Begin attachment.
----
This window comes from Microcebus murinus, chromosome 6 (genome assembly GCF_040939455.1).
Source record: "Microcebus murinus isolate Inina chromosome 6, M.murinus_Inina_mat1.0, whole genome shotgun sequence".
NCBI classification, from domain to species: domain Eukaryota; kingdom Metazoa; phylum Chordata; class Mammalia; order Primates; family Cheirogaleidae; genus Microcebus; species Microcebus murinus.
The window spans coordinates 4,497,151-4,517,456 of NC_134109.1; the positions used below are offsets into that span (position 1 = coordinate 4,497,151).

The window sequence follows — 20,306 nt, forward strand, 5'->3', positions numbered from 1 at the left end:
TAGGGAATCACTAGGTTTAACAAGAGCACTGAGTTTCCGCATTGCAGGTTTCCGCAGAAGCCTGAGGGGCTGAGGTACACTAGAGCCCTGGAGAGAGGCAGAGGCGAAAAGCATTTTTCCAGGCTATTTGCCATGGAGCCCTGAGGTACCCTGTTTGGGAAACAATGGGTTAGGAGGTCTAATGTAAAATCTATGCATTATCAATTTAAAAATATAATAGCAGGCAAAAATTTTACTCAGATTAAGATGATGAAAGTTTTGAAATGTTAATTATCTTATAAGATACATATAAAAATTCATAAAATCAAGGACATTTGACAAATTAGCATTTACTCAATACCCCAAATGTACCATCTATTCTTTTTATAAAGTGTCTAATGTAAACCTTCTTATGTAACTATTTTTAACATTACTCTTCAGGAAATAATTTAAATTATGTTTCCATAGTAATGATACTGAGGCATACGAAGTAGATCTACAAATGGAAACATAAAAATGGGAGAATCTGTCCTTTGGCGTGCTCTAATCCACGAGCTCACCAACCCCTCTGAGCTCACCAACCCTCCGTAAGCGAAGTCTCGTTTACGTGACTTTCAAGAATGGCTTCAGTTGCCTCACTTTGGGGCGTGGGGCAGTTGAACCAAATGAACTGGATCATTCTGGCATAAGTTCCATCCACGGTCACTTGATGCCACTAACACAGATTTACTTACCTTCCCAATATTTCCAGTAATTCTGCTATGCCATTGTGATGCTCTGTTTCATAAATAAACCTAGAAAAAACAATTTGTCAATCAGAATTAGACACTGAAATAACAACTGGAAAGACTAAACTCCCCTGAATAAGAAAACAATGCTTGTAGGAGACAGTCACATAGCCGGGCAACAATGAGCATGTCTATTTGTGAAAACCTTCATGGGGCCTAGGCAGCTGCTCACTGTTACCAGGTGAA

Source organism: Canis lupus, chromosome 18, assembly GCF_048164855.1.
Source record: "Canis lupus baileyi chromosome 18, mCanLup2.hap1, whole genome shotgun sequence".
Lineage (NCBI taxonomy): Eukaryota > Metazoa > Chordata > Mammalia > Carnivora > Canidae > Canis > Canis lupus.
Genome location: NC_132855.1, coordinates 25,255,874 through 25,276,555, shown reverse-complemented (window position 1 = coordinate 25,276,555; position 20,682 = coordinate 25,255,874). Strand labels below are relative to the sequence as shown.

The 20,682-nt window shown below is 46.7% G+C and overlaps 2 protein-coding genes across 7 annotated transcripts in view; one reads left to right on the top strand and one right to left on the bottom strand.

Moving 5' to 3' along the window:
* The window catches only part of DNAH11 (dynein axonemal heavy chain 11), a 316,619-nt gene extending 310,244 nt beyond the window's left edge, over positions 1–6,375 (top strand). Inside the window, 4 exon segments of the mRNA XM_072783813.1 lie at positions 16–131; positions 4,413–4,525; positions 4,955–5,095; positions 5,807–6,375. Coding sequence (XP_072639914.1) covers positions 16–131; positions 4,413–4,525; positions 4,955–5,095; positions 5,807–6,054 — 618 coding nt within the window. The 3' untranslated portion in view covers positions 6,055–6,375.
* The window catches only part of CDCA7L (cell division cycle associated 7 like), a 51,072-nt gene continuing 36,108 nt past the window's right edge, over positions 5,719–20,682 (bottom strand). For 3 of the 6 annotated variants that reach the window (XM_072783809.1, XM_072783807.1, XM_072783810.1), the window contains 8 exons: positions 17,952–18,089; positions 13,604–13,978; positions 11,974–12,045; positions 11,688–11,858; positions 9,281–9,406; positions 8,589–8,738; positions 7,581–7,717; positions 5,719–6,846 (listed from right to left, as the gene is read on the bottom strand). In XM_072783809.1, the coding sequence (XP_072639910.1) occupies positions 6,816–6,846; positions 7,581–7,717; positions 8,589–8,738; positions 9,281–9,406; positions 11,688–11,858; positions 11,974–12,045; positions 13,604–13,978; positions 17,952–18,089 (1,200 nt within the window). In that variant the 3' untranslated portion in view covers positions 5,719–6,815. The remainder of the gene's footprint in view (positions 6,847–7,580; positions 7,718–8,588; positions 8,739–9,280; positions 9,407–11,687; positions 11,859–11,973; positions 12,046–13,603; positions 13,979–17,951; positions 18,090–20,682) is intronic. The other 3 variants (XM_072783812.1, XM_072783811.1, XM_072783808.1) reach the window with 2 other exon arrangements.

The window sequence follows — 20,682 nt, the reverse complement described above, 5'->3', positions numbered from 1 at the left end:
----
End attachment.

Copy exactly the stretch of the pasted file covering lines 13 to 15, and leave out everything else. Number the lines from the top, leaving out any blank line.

* The window catches only part of DNAH11 (dynein axonemal heavy chain 11), a 316,619-nt gene extending 310,244 nt beyond the window's left edge, over positions 1–6,375 (top strand). Inside the window, 4 exon segments of the mRNA XM_072783813.1 lie at positions 16–131; positions 4,413–4,525; positions 4,955–5,095; positions 5,807–6,375. Coding sequence (XP_072639914.1) covers positions 16–131; positions 4,413–4,525; positions 4,955–5,095; positions 5,807–6,054 — 618 coding nt within the window. The 3' untranslated portion in view covers positions 6,055–6,375.
* The window catches only part of CDCA7L (cell division cycle associated 7 like), a 51,072-nt gene continuing 36,108 nt past the window's right edge, over positions 5,719–20,682 (bottom strand). For 3 of the 6 annotated variants that reach the window (XM_072783809.1, XM_072783807.1, XM_072783810.1), the window contains 8 exons: positions 17,952–18,089; positions 13,604–13,978; positions 11,974–12,045; positions 11,688–11,858; positions 9,281–9,406; positions 8,589–8,738; positions 7,581–7,717; positions 5,719–6,846 (listed from right to left, as the gene is read on the bottom strand). In XM_072783809.1, the coding sequence (XP_072639910.1) occupies positions 6,816–6,846; positions 7,581–7,717; positions 8,589–8,738; positions 9,281–9,406; positions 11,688–11,858; positions 11,974–12,045; positions 13,604–13,978; positions 17,952–18,089 (1,200 nt within the window). In that variant the 3' untranslated portion in view covers positions 5,719–6,815. The remainder of the gene's footprint in view (positions 6,847–7,580; positions 7,718–8,588; positions 8,739–9,280; positions 9,407–11,687; positions 11,859–11,973; positions 12,046–13,603; positions 13,979–17,951; positions 18,090–20,682) is intronic. The other 3 variants (XM_072783812.1, XM_072783811.1, XM_072783808.1) reach the window with 2 other exon arrangements.

The window sequence follows — 20,682 nt, the reverse complement described above, 5'->3', positions numbered from 1 at the left end: